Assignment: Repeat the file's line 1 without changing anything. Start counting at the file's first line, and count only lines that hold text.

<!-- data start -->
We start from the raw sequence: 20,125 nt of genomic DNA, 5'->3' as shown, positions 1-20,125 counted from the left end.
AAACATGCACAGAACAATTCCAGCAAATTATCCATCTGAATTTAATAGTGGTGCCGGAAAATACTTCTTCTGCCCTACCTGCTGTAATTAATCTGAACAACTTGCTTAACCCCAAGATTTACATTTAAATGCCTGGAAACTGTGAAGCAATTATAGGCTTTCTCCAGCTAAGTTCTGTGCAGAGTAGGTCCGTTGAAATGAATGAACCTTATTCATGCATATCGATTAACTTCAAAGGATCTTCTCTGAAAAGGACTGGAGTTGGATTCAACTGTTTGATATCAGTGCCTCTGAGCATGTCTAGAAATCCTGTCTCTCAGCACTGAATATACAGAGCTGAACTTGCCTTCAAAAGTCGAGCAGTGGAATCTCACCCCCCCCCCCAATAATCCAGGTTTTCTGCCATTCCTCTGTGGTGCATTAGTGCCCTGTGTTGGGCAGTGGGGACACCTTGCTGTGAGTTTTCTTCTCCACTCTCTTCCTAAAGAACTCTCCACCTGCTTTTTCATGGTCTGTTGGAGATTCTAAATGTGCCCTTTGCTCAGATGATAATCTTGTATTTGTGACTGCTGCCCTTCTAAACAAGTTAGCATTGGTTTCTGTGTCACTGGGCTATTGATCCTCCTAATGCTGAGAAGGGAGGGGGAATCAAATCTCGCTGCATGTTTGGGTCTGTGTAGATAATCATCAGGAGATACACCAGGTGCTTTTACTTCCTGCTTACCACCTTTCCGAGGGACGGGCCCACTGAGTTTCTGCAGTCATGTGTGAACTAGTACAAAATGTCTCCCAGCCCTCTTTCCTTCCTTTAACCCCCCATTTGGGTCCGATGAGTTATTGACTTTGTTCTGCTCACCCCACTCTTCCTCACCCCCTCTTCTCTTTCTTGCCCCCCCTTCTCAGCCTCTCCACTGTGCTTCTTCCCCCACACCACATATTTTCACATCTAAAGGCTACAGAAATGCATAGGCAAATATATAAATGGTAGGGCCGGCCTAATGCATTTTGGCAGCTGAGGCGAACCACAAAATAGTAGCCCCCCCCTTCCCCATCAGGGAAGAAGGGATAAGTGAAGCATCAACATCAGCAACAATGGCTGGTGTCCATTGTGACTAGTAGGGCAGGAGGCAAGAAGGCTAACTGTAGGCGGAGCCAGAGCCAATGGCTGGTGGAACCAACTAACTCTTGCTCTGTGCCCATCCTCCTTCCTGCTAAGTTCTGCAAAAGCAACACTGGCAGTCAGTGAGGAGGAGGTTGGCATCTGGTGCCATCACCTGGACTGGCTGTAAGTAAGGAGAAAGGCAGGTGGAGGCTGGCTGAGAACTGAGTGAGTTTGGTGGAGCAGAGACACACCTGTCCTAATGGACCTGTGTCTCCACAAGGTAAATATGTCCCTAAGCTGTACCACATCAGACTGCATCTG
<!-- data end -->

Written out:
We start from the raw sequence: 20,125 nt of genomic DNA, 5'->3' as shown, positions 1-20,125 counted from the left end.